Tuesday, 29 May 2012

Why I love Romanesque

On Sunday we hosted a visit of a group of Cathedral Friends from Rochester. At lunch I welcomed them. In the way that you do when you get up to speak spontaneously, I heard myself saying: 'I'm very glad that you've come all this way from one Romanesque cathedral to visit another. We Romanesque cathedrals need to stick together in the face of Gothic supremacy'. This was well received. And Durham people liked it when one of our guests responded by saying that they were pleased to be visiting their 'big brother cathedral'.

After this good-humoured banter, I thought a bit more about what I'd meant. I've noticed that there is a kinship between lovers of Romanesque architecture: it's a shared passion that is more than simply admiration. We deans of Romanesque cathedrals feel that we are a privileged bunch. Why is this? Is it heritage, history and archtecture? Of course, these play a large part. Romanesque is older than Gothic, so that gives it antiquity value. The fact that it comes from a more remote past than Gothic adds to its fascination: it belongs to 'another country: they do things differently there'. But I think there's more to it than simply pastness....or even vastness (because Romanesque churches and cathedrals can be monumental: no-one in England had built like this since the Romans left).

Let's agree what we are talking about. 'Romanesque' means 'in the spirit of the Roman'. It was coined to describe architecture that harked back to the classical Roman style. But that style was only dimly remembered across the so-called 'dark ages', so 'Romanesque' also had the connotation of being pastiche, even debased imitation. In the UK we tend to call this style 'Norman', because of how it took hold of the nation after the Norman Conquest: the invaders were builders on a grand scale not least because this was one way of expressing their power. I prefer 'Romanesque' because it covers a style that flourished all over Europe in the 10th, 11th and early 12th centuries. The Saxons were adopting it in England before the Normans ever set foot here.

What are its features? If you walk round Durham Cathedral you can see them worked up in their fullest, finest expression: whoever its original architect was, he created one of Europe's masterpieces. The sense of mass is one mark of it: huge, elemental forms like the procession of alternating piers that define the nave and quire like an avenue of great trees; the thick walls pierced by modest round-headed windows that contain the space as if it were a cave in which to hide and be kept safe; and in Durham's case, the high vaults, Europe's first experiment in throwing a stone canopy across volumes so lofty and wide. In the vaults at Durham, as in many Romanesque churches in France, you can see the pointed arch being developed as a new construction technique to strengthen the building, a discovery that would prove vital to the evolution of Gothic. The Normans were engineering pioneers. They took risks in building on such a scale and it paid off. The Cathedral is still here to prove it.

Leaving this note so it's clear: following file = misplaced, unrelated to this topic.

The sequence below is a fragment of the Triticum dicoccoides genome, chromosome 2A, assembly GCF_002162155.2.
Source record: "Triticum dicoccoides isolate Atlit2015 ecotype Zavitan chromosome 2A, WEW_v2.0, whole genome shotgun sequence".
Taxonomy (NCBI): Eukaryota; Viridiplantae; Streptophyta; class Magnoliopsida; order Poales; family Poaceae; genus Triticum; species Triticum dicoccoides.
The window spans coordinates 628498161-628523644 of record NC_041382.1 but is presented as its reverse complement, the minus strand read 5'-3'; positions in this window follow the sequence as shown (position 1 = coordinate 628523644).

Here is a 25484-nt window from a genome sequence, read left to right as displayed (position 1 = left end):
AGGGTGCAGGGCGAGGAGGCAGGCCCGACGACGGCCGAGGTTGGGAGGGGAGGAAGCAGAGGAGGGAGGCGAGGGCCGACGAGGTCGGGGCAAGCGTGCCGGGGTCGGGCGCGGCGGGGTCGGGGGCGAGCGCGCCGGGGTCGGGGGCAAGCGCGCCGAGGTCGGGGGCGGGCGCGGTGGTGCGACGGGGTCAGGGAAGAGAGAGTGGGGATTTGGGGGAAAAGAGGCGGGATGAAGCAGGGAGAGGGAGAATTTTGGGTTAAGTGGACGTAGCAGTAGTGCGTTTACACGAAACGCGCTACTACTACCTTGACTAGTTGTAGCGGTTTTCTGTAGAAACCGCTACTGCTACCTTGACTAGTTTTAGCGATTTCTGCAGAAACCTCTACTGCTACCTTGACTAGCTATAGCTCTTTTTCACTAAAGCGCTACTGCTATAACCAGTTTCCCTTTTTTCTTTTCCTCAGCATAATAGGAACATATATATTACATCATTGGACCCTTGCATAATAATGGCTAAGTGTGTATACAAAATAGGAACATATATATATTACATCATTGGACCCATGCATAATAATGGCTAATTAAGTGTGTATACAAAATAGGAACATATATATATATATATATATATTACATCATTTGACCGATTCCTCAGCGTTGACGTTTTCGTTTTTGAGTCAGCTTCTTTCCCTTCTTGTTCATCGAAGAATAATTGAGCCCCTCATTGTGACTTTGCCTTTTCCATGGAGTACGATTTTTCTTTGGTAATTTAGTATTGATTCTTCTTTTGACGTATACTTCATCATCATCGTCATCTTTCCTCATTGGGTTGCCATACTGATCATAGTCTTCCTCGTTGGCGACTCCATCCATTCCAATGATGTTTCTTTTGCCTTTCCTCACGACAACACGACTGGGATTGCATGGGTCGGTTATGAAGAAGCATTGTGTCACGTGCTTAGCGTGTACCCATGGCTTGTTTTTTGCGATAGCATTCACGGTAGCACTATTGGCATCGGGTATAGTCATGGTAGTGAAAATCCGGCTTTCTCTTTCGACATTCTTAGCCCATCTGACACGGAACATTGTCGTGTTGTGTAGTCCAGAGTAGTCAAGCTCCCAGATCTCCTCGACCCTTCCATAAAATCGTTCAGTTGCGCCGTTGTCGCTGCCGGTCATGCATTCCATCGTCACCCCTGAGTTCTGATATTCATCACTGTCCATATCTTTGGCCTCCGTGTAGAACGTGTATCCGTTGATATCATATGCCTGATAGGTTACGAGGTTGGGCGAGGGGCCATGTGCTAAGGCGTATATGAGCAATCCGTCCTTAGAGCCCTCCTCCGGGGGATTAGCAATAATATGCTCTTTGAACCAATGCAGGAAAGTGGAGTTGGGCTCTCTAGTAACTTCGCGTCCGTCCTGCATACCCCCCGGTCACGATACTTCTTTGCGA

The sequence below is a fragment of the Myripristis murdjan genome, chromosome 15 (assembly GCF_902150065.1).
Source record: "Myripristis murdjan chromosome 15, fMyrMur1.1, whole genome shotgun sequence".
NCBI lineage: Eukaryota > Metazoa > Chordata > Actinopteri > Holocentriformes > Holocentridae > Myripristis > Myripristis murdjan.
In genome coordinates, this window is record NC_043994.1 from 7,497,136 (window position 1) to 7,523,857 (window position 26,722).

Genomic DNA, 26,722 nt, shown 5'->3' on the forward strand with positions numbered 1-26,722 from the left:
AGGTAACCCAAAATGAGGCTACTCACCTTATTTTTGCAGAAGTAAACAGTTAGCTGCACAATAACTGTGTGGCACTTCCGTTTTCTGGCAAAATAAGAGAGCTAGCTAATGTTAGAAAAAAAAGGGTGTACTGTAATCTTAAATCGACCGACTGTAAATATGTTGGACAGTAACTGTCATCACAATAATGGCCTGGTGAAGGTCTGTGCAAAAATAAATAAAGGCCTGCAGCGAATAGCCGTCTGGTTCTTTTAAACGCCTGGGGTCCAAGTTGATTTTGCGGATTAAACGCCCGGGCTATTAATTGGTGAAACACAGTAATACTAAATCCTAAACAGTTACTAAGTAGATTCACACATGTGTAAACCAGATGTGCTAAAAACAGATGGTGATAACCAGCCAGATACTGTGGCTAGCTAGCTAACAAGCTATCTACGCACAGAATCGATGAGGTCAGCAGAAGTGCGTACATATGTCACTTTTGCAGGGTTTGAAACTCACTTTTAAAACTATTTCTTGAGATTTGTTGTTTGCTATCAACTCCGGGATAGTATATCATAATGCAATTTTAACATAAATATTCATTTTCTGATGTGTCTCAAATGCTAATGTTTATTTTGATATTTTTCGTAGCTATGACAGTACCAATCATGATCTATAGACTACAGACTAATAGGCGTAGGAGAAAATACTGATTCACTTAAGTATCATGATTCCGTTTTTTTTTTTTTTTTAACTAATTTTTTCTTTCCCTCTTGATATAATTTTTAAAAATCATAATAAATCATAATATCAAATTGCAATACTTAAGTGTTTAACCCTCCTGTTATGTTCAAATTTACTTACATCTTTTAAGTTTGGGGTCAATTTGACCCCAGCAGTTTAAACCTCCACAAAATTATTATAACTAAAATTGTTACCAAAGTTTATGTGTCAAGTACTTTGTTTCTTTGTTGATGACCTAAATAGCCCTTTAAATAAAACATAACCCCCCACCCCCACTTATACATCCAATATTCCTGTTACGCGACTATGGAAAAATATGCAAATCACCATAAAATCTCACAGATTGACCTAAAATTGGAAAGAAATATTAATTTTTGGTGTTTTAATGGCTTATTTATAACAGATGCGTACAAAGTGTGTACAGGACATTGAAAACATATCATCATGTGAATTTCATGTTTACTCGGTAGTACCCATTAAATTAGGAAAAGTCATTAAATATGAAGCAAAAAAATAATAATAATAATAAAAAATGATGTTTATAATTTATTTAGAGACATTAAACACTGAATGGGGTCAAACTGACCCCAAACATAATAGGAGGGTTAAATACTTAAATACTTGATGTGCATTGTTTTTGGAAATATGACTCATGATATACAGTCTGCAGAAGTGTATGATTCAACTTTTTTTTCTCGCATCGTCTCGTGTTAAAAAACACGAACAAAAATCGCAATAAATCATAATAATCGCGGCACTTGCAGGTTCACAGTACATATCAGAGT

But what about the deeper meaning of Romanesque? And why do its afficionados like me say we love it? Here it's less easy to be precise. But here are some tentative suggestions.

First, because it of its rich spirituality of space. Romanesque churches, even intimate ones, have a wonderful ability to suggest that space means something by pointing beyond itself to the ultimate Mystery of God. You walk up the nave at Durham and the alternating rhythms of decorated drum piers and compound pillars to right and left tell you that this is journey with a purpose, a pilgrimage if you like. Or you stand in the marvellous, too little known, crypt chapel of Durham Castle and are surrounded by a forest of columns as if that numinous underground place in the bowels of a fortress you are protected and don't need to be afraid. The subtle way light and dark play across Romanesque spaces - chiaroscuro - is to me one of its glories: richer and more complex than the brilliant light-filled spaces of high Gothic. Life is light-dark, joy and woe. I love buildings in which I can inhabit this world's complexity and my own, and begin to 'read' it as God does.

Secondly, because of its sense of proportion. In Durham, everything seems 'right': the vaults are not too high or heavy, the piers are not too thick, the nave is not too wide. It's a Goldilocks church. Perhaps this represents the Benedictine love of balance that marked the spiritual values of the community that built it: human life is at its most noble and beautiful when there is stability and proportion and everything has its proper priority and place. This is a church that seems to respect and ennoble your humanity. It neither gives you ideas above your station, nor does it crush it into nothingness. As a young boy said once after a visit, it seems to wrap itself round you. It's a beautiful way of putting it.